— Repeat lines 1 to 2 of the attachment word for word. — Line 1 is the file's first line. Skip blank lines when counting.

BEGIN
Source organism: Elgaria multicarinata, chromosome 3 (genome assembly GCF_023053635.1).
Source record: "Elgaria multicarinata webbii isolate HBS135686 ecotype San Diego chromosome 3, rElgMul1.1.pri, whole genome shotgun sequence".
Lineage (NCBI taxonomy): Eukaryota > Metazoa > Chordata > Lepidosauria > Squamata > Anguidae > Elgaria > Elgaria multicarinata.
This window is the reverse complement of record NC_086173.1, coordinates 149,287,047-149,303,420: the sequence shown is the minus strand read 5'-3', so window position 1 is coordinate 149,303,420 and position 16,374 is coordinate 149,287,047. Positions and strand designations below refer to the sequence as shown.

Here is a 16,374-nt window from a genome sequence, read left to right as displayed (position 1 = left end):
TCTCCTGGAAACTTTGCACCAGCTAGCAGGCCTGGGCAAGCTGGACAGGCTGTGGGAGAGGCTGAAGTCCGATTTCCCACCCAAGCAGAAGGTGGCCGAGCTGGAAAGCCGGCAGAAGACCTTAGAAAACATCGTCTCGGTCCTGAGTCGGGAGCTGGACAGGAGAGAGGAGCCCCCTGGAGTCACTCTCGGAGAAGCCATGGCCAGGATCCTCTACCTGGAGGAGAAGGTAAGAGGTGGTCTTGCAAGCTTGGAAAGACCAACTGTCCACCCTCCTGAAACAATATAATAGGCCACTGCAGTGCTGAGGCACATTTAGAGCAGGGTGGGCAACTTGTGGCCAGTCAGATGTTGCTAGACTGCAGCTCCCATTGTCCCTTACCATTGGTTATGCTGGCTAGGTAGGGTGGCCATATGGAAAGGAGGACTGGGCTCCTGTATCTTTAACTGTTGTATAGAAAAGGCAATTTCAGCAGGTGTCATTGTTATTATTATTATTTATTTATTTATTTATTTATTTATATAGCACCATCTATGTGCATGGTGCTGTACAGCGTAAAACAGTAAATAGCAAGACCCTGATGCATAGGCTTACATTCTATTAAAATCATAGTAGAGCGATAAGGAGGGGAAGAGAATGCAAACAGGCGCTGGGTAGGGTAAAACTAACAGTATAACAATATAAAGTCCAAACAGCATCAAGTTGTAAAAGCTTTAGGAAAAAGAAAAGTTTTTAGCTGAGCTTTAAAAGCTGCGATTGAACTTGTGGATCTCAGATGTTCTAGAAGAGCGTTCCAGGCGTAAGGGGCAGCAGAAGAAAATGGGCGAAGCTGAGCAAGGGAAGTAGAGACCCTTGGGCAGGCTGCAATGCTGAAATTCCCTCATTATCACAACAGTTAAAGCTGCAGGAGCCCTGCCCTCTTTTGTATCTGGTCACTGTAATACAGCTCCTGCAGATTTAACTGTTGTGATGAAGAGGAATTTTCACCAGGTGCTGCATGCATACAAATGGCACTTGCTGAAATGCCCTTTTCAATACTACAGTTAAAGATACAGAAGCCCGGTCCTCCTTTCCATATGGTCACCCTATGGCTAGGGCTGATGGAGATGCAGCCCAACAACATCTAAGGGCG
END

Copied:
Source organism: Elgaria multicarinata, chromosome 3 (genome assembly GCF_023053635.1).
Source record: "Elgaria multicarinata webbii isolate HBS135686 ecotype San Diego chromosome 3, rElgMul1.1.pri, whole genome shotgun sequence".